Social Media in the Office

Comments on social media are quick and casual—but they’re also recorded documents that can have significant consequences

For some Vancouverites the 2011 Stanley Cup riot was a turning point in the use of social media. Rioters posed amid the mayhem for cellphone photos and posted them to social media accounts, where outraged citizens identified them for police. Many rioters were charged or convicted with the help of those photos.
That social media could have such social force came as a revelation. Yet many people today still ignore the fact that when it comes to the workplace, social media can also have serious consequences. Twitter, Facebook and LinkedIn have become common communication tools in today’s workplace, and employers are finding they need sound social media policies to mitigate the risks. Here are some key issues to consider.
It’s crucial to understand that information posted on social media is just as real as information in paper or electronic documents. Just ask “J.T.” and “A.P.,” two Vancouver employees who were fired in 2010 after their manager—a Facebook “friend”—read threatening comments on their Facebook pages. The firings were upheld by the Labour Relations Board, which said the postings had the same effect as if the threats had been made in the workplace.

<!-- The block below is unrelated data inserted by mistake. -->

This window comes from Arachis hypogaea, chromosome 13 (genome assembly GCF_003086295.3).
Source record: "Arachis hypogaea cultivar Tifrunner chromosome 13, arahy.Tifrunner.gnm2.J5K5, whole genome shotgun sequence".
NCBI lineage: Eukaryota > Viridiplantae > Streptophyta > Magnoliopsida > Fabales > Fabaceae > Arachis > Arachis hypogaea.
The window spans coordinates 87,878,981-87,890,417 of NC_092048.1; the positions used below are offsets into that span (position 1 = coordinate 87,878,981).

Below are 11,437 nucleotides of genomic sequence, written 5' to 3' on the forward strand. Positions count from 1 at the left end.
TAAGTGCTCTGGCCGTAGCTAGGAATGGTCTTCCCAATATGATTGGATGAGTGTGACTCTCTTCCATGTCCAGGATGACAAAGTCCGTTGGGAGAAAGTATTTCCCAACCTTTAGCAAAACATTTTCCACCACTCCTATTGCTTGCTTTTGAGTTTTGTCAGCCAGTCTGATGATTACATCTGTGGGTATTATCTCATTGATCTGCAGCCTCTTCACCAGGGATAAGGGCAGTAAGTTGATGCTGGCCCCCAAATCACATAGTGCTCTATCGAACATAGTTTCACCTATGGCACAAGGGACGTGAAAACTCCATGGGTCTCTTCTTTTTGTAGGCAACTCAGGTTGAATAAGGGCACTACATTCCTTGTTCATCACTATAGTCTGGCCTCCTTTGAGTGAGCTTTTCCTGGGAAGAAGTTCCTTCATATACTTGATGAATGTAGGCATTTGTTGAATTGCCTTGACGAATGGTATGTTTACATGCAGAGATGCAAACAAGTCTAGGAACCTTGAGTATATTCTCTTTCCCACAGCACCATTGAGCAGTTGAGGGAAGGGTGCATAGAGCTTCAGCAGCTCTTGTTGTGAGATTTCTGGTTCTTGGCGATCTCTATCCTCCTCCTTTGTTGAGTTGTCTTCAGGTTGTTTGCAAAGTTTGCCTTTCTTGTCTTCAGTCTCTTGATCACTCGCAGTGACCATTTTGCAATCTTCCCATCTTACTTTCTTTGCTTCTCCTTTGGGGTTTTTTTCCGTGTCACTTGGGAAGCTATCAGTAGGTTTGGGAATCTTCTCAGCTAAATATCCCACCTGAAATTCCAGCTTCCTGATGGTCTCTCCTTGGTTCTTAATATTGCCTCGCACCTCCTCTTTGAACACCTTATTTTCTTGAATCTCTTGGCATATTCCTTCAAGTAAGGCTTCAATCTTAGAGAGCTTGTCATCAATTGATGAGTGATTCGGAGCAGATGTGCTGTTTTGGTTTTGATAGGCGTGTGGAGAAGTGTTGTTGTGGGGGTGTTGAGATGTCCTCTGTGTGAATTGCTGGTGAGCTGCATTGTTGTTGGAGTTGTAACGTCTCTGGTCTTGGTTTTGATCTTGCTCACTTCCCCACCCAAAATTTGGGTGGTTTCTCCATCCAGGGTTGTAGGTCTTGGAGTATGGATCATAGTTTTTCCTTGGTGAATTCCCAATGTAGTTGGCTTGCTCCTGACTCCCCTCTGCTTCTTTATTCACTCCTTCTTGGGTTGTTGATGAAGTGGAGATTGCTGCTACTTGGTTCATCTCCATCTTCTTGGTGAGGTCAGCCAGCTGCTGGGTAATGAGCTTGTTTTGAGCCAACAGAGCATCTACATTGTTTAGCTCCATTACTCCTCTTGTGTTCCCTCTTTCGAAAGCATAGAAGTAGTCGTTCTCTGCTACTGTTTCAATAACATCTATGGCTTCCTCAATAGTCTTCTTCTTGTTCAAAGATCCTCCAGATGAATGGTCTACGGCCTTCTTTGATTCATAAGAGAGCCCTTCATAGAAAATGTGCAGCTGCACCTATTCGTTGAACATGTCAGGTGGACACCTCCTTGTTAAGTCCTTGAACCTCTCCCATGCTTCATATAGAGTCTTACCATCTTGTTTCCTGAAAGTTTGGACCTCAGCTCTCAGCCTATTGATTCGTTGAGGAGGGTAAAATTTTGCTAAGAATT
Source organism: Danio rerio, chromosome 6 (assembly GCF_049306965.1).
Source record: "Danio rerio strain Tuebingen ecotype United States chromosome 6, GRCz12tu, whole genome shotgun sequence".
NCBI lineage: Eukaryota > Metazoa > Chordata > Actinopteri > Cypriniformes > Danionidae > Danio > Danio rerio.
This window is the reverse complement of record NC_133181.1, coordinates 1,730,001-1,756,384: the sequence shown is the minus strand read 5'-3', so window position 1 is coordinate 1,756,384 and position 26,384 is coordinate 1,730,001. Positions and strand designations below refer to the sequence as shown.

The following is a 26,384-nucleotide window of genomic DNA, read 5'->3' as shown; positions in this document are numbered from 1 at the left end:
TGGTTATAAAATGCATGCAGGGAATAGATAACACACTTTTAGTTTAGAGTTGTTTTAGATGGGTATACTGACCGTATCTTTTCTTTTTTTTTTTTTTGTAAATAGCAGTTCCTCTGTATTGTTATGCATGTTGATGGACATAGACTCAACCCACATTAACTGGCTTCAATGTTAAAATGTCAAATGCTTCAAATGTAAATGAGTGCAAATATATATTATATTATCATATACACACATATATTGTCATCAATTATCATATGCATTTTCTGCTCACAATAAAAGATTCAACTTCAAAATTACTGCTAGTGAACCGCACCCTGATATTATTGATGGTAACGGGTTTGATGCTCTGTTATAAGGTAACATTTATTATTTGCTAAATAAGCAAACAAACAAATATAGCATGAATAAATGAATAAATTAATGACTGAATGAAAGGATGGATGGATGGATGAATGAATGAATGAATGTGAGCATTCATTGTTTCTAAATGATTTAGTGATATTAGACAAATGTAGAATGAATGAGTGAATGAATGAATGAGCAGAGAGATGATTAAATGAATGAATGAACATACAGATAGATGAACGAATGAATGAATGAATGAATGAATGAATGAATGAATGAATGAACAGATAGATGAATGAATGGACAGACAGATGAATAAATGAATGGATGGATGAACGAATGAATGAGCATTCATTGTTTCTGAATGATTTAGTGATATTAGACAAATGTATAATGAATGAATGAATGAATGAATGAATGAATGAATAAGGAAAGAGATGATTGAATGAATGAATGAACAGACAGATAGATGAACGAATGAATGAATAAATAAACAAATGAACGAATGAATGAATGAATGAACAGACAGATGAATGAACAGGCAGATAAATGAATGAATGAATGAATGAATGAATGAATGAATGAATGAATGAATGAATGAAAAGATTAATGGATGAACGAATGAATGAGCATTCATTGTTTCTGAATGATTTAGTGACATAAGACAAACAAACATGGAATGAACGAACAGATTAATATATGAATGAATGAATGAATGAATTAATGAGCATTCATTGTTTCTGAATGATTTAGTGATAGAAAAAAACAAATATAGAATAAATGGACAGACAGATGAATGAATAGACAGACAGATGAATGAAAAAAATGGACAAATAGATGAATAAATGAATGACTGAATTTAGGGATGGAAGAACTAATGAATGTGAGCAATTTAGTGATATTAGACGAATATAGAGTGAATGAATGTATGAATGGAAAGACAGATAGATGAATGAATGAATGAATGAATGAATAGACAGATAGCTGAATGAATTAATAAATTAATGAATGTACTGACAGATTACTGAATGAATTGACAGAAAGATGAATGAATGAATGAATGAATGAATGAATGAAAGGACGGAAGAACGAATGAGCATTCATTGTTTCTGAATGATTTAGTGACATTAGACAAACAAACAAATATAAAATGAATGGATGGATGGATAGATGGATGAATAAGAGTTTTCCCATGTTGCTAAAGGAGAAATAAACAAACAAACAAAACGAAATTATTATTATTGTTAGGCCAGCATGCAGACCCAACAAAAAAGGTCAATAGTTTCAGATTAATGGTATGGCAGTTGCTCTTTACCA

Because social media are so pervasive, any business must consider them when drafting privacy, communication and document preservation policies. Posting confidential business information can breach a confidentiality obligation. Posting information about legal advice can waive lawyer-client privilege. Social media posts are “documents” that must be preserved and, if relevant, disclosed to the other parties in a lawsuit.
On an individual level, employees have to be aware that social media leave a permanent record, and should resist the temptation to tweet or post information they would never otherwise commit to a written record. The consequences can be devastating, as was seen when Ron Herbert, Ian Toothill and Dayleen van Ryswyk, the provincial Conservative and NDP candidates in last year’s provincial election were fired or resigned after commenting about Christy Clark, Adolf Hitler and First Nations on Twitter and a blog.
Social media also can be a useful tool in business lawsuits. In 2013, former Maple Leafs general manager Brian Burke was permitted by a B.C. court to serve documents in his defamation lawsuit by messages to the accounts on which the defendants had posted their allegedly defamatory comments. Courts in Canada, the U.K. and Australia have permitted service of documents beginning lawsuits, and applying for court orders, through Facebook and Twitter. If you have a dispute with someone who’s hard to find, off-shore or evading service, this is worth bearing in mind.
Social media have become pervasive in life, and business. As with other new technologies, business should ask “How can I use this?” and “What are its risks?” and respond appropriately.


Stephen Antle is a senior partner and dispute strategist in the Vancouver office of Borden Ladner Gervais LLP.